from The American Heritage® Dictionary of the English Language, 4th Edition
- transitive v. To mark with striae or striations.
- adj. Marked with striae; striped, grooved, or ridged.
- adj. Consisting of a stria or striae.
from Wiktionary, Creative Commons Attribution/Share-Alike License
- v. To mark something with striations.
- adj. striated.
from the GNU version of the Collaborative International Dictionary of English
- adj. Marked with striaæ, or fine grooves, or lines of color; showing narrow structural bands or lines.
- transitive v. To mark with striaæ.
from The Century Dictionary and Cyclopedia
- Striped or streaked; marked with striæ; scored with fine lines; striped, as muscle; striated.
- Having a thread-like form.
- To mark with striæ; cause striation in; score; stripe.
- Of or pertaining to the corpus striatum.
from WordNet 3.0 Copyright 2006 by Princeton University. All rights reserved.
- v. mark with striae or striations
- adj. marked with stria or striations
The apparent tilt of the mortar lines is caused by orientation-sensitive simple cells in the striate cortex.
This illusion demonstrates the effect of some simple image processing occurring at the retina combined with some complex processing in the cortical cells of the striate cortex.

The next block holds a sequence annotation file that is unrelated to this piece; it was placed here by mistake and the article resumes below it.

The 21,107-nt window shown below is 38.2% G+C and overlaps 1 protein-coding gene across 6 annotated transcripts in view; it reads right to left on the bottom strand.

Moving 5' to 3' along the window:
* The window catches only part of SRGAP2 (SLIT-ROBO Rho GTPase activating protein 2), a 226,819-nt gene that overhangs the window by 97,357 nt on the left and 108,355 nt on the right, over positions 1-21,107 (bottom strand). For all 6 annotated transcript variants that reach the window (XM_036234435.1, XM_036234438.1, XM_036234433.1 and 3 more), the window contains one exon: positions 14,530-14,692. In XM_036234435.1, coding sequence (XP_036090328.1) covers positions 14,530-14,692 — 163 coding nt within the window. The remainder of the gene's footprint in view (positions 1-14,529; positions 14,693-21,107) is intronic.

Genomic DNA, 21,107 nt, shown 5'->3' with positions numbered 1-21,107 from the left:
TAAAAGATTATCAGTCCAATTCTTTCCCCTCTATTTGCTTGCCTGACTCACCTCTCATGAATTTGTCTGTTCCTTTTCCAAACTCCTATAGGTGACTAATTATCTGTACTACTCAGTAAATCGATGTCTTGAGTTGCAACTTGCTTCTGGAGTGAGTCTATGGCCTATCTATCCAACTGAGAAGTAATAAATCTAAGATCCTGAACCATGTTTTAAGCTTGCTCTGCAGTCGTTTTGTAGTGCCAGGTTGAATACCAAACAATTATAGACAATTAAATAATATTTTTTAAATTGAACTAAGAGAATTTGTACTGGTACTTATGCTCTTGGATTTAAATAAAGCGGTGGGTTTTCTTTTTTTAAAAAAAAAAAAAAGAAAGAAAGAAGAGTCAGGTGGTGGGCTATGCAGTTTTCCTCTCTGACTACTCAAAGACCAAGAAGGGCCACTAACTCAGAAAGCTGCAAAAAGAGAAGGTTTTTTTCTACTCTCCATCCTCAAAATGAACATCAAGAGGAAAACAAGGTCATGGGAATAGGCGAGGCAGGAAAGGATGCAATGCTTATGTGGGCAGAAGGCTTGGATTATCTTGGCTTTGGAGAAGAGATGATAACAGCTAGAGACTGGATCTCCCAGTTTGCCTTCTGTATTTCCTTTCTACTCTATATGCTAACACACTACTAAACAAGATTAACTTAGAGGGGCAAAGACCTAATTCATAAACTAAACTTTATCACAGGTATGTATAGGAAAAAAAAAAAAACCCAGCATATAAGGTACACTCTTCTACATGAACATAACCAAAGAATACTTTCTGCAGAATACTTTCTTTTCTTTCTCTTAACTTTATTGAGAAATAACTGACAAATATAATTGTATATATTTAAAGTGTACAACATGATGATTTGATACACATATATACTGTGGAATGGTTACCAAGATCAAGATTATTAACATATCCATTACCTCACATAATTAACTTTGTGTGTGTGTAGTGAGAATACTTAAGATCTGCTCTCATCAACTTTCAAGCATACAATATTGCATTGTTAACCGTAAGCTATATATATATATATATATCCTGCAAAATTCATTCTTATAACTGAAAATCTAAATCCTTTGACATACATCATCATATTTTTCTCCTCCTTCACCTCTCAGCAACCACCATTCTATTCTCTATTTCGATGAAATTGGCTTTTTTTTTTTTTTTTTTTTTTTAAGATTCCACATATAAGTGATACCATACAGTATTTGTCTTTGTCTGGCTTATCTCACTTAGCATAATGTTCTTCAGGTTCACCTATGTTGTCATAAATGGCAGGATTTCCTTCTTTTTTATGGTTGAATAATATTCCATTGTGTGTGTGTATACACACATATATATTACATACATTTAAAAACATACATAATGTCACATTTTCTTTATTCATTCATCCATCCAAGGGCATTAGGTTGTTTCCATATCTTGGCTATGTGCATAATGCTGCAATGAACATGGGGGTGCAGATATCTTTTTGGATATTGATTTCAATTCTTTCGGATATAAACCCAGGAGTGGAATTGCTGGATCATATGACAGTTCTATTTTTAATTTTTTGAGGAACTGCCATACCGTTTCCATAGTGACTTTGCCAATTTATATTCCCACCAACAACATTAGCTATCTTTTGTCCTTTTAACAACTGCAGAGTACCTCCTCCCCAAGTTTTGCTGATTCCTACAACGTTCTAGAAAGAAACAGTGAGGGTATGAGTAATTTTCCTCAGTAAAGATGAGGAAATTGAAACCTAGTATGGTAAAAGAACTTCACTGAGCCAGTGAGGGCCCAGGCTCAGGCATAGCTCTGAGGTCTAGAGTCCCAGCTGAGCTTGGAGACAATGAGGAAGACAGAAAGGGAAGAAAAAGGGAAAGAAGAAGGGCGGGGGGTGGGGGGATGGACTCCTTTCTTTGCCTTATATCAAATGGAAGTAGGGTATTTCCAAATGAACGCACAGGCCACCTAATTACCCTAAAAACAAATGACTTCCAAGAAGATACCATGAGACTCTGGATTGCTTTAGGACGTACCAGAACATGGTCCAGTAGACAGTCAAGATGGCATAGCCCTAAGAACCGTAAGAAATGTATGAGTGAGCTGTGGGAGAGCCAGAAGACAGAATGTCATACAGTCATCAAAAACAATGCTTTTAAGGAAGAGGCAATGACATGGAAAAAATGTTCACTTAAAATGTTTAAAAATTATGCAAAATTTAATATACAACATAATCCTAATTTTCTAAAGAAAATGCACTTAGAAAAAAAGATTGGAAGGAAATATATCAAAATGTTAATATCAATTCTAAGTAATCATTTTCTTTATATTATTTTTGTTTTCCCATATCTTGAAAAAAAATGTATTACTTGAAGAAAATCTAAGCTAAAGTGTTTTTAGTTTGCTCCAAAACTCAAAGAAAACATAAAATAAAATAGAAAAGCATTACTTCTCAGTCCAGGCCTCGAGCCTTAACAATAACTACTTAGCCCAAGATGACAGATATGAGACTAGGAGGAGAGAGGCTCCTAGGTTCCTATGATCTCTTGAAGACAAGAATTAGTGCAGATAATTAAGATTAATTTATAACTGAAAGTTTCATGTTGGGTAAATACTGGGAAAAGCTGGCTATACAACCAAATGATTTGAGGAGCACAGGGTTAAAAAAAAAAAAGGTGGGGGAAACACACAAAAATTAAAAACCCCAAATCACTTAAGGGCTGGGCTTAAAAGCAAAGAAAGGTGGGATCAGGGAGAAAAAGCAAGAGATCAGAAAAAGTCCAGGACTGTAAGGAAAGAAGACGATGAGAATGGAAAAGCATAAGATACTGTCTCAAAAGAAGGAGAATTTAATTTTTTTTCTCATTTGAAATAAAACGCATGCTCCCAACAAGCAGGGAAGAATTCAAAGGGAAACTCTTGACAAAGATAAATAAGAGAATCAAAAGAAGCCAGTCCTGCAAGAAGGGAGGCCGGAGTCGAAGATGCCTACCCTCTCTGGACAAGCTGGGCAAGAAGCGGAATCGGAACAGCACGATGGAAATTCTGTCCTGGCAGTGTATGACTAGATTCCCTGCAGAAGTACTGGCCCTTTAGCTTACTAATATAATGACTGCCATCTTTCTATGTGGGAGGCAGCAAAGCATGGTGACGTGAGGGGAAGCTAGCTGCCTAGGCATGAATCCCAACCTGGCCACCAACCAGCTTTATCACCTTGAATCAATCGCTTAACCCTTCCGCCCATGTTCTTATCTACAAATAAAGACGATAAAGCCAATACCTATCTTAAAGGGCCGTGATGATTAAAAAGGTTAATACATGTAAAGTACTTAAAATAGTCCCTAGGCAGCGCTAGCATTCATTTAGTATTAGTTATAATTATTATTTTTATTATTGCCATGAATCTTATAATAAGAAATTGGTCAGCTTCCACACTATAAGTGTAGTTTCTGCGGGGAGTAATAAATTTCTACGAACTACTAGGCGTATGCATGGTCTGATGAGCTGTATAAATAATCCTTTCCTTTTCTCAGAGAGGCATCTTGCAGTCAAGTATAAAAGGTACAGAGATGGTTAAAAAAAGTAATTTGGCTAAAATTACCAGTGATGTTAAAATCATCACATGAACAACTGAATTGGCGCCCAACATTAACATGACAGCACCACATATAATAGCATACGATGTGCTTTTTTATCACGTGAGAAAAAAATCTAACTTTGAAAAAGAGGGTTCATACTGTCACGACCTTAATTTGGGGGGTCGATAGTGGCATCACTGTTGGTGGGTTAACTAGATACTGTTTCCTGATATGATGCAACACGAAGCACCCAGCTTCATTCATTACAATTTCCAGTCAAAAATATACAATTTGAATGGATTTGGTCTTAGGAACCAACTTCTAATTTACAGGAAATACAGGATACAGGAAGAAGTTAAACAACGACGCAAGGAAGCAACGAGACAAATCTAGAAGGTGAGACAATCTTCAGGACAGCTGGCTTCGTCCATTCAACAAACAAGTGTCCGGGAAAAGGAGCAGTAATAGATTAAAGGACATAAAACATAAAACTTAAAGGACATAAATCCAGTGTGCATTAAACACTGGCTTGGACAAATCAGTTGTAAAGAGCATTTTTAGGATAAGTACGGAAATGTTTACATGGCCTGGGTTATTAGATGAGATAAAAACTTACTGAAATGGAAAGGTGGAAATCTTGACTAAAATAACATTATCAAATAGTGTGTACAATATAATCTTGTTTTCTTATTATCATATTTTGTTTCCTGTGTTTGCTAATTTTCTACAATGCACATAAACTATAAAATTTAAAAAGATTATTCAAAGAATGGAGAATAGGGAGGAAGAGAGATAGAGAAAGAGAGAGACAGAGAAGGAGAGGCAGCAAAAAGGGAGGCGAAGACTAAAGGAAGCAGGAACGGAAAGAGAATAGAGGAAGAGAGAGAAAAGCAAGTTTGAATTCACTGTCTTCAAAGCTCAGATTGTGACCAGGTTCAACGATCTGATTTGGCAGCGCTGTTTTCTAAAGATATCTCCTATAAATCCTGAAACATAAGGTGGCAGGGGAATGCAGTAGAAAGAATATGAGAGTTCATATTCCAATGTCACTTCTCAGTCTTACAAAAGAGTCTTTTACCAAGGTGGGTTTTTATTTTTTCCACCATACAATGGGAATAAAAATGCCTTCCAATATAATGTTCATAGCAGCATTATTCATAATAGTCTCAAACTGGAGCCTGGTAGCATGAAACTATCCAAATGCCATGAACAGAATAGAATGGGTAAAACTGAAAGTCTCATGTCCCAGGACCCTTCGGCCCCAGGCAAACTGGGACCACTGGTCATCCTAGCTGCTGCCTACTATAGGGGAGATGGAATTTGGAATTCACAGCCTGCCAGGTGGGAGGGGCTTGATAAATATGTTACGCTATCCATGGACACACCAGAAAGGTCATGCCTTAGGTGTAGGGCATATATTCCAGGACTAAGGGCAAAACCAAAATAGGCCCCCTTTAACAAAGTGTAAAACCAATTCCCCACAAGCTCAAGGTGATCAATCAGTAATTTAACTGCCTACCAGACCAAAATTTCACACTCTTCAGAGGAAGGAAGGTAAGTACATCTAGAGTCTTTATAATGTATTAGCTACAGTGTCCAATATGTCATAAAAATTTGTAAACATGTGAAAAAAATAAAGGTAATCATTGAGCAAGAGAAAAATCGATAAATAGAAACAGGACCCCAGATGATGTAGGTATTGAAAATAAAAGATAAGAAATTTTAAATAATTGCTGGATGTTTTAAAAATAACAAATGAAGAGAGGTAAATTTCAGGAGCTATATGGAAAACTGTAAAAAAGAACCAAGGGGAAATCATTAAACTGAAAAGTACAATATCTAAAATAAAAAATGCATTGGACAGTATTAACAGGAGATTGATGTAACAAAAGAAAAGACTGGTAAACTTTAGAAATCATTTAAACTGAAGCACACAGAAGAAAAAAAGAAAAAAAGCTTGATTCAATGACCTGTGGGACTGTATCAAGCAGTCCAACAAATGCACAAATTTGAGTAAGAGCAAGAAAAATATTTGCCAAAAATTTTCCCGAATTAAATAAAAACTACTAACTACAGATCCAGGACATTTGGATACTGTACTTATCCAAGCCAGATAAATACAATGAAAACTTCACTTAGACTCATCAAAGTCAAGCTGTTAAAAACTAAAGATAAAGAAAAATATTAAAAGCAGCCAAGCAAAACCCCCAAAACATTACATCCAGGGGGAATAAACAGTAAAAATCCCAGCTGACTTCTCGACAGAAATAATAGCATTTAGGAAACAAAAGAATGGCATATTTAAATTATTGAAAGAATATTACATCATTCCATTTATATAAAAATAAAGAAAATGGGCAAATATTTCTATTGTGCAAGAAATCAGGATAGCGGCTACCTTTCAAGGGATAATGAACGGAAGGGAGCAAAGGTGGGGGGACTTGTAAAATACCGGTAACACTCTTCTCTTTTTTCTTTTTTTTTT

From the LGN the signal goes to the striate cortex, zone 17, and then through the rest of the visual cortex, through zones 18 and 19.
The Association of Feed Control Officials defines "meat" in pet foods as "striate muscle which is skeletal or that which is found in the tongue, in the diaphragm, in the heart, or in the esophagus; with or without the accompanying and overlying fat and the portions of the skin, sinew, nerve and blood vessels."
When I studies sensation and perception a while ago so I may be out of date, for example, the striate cortex which is the higher order visual feature recognition engine at the back of the brain detected edges at different special frequencies and orientations.
If the striate cortex does not function you can react to something the moves with out being able to “see” it.
The development of synapses in striate cortex of man.
David Hubel and Torsten Wiesel's (1962) Nobel Prize-winning work establishing the receptive fields of neurons in striate cortex is often interpreted as revealing cells whose function is edge detection.
Marshall next collaborated with John Talbott and mapped the retinal inputs in the striate cortex.
Interstice - tium: space between two lines, whether striate or punctate.